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Br J Cancer. 2010 Nov 9;103(10):1502-9. doi: 10.1038/sj.bjc.6605942. Epub 2010 Oct 26.

Skin cancer screening behaviours among individuals with a strong family history of malignant melanoma.

Author information

1
School of Women's and Children's Health, Faculty of Medicine, University of New South Wales, Kensington, NSW 2052, Australia. N.Kasparian@unsw.edu.au

Abstract

BACKGROUND:

This study examined the prevalence and correlates of skin cancer screening behaviours among individuals at high risk of developing melanoma due to strong family history.

METHODS:

A total of 120 individuals with a known family-specific CDKN2A mutation (72% response rate) completed a self-report questionnaire assessing annual frequency of skin self-examination (SSE), clinical skin examination (CSE) and a variety of potential demographic, clinical and psychosocial correlates.

RESULTS:

In the past 12 months, 50% of participants reported engaging in SSE at least four times, and 43% of participants had undergone at least one CSE. Engagement in SSE was associated with doctor recommendation (β=1.77, P=0.001), confidence in one's ability to perform SSE (β=1.44, P<0.0001), positive beliefs about melanoma treatment (β=0.77, P=0.002) and intention to perform SSE in the future (β=1.69, P<0.0001). These variables accounted for 59% of the variance in SSE behaviour. Further, information-seeking style moderated the relationship between anxiety and SSE (β=1.02, P=0.004). Annual uptake of CSE was associated with doctor recommendation (β=2.21, P<0.0001) and intention to undergo CSE in the future (β=1.19, P=0.001).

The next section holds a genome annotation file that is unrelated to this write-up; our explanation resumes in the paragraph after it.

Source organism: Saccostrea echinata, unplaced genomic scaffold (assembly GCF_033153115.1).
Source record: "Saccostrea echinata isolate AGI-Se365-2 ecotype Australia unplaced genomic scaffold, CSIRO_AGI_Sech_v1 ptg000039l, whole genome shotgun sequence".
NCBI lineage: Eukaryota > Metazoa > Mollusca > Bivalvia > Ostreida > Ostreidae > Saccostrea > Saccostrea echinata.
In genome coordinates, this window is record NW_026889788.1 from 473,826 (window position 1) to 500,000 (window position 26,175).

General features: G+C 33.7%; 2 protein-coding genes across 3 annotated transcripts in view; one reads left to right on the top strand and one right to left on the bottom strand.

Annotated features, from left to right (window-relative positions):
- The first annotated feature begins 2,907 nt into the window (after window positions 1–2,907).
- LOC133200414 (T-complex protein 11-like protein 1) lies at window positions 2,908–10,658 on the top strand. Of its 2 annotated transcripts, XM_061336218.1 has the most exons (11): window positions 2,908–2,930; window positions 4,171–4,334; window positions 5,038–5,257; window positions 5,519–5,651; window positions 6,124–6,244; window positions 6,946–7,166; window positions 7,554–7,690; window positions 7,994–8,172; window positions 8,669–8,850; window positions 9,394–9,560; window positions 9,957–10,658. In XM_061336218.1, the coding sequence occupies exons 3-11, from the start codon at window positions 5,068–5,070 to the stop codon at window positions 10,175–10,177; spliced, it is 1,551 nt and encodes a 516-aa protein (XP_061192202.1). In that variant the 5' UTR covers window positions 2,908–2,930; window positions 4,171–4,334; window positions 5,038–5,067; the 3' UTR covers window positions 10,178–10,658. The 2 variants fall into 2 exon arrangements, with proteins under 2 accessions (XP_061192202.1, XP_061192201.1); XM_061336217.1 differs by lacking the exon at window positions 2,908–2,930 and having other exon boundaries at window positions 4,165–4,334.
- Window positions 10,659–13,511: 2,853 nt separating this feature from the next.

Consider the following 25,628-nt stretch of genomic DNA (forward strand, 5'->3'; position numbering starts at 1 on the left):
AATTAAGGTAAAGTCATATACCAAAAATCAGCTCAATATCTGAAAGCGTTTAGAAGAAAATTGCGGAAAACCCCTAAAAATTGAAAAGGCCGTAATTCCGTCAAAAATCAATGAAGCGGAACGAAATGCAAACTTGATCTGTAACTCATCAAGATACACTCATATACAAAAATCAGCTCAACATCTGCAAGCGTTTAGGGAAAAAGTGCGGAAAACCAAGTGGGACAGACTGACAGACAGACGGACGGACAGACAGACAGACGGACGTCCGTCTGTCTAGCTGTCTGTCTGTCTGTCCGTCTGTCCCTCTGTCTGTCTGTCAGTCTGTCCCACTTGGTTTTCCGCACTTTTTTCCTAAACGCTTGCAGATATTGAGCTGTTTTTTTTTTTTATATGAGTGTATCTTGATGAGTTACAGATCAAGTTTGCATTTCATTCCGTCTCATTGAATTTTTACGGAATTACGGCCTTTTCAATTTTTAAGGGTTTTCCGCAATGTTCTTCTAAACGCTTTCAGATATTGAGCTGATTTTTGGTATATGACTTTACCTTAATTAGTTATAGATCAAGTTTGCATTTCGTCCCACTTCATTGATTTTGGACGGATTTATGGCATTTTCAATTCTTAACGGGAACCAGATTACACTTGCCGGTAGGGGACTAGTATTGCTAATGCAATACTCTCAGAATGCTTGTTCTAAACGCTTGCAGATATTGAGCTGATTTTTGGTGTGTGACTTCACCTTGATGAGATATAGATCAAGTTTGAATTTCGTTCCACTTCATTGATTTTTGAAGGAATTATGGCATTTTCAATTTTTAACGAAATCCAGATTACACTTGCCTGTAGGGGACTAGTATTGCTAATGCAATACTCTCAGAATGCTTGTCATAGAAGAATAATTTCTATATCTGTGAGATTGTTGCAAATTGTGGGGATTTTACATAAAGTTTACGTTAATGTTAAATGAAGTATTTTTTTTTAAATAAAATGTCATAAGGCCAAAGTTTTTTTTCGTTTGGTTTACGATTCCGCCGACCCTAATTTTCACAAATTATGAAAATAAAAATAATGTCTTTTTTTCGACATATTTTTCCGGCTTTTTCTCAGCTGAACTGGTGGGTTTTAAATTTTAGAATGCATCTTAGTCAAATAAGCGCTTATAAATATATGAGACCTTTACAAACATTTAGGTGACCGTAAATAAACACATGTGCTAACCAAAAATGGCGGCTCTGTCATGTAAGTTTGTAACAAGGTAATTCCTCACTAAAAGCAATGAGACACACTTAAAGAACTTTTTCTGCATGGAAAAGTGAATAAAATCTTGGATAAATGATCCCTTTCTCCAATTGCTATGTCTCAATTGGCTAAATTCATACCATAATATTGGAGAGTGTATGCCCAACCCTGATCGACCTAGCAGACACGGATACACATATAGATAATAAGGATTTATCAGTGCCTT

CONCLUSION:

In comparison with clinical guidelines, it appears that individuals at high risk of developing melanoma engage in suboptimal levels of skin surveillance. Improved doctor-patient communication, as well as psycho-education and behavioural support, may be viable means of improving early skin cancer detection behaviours in this high-risk population.

PMID:
20978504
PMCID:
PMC2990585
DOI:
10.1038/sj.bjc.6605942
[Indexed for MEDLINE]
Free PMC Article
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